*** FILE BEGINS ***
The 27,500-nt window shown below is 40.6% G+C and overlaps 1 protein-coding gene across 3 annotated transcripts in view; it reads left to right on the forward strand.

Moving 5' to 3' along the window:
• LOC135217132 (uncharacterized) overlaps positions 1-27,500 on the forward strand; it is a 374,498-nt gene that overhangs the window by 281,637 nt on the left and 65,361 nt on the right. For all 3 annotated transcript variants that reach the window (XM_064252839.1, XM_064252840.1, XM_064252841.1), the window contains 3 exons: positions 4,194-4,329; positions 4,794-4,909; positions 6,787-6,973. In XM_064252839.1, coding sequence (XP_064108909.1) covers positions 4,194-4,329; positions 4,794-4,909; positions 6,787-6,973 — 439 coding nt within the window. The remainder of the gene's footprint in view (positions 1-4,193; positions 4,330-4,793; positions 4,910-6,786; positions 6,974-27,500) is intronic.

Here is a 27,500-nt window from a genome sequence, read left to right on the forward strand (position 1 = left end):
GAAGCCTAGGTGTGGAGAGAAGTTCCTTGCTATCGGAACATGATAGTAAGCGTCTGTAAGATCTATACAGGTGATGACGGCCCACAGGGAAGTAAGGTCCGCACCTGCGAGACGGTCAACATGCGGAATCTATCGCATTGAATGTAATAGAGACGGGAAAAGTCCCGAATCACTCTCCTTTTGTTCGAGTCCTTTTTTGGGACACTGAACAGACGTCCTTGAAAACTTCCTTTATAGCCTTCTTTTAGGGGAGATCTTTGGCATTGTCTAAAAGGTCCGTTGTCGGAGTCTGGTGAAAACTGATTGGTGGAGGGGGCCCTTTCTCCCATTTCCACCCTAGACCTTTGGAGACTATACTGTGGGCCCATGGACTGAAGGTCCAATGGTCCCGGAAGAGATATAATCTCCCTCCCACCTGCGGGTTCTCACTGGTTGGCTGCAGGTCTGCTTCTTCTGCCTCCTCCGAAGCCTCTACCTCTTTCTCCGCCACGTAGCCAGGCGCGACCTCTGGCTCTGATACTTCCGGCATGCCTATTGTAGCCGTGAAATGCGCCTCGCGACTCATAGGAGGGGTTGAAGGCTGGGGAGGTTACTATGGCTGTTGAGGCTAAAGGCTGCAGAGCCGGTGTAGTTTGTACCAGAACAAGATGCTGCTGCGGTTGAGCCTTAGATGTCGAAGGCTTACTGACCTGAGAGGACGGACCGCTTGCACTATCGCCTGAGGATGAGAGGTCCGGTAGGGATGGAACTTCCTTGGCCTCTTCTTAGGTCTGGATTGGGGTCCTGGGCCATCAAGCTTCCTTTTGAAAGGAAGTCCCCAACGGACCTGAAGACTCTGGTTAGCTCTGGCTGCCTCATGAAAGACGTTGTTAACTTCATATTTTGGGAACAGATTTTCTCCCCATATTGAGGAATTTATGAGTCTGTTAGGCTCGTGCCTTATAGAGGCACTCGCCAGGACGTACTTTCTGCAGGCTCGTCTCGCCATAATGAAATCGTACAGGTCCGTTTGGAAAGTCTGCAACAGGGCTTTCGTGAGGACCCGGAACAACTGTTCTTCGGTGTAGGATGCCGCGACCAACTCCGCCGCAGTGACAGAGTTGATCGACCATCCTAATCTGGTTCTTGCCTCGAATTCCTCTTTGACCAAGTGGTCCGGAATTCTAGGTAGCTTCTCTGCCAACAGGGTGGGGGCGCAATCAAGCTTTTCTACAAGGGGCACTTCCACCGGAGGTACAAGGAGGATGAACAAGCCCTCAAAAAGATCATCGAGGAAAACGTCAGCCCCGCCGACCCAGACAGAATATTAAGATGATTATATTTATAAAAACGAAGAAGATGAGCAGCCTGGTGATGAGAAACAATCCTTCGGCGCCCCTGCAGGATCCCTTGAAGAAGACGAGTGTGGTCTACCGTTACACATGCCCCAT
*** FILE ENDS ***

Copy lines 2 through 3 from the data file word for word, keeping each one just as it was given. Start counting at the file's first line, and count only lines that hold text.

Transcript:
Moving 5' to 3' along the window:
• LOC135217132 (uncharacterized) overlaps positions 1-27,500 on the forward strand; it is a 374,498-nt gene that overhangs the window by 281,637 nt on the left and 65,361 nt on the right. For all 3 annotated transcript variants that reach the window (XM_064252839.1, XM_064252840.1, XM_064252841.1), the window contains 3 exons: positions 4,194-4,329; positions 4,794-4,909; positions 6,787-6,973. In XM_064252839.1, coding sequence (XP_064108909.1) covers positions 4,194-4,329; positions 4,794-4,909; positions 6,787-6,973 — 439 coding nt within the window. The remainder of the gene's footprint in view (positions 1-4,193; positions 4,330-4,793; positions 4,910-6,786; positions 6,974-27,500) is intronic.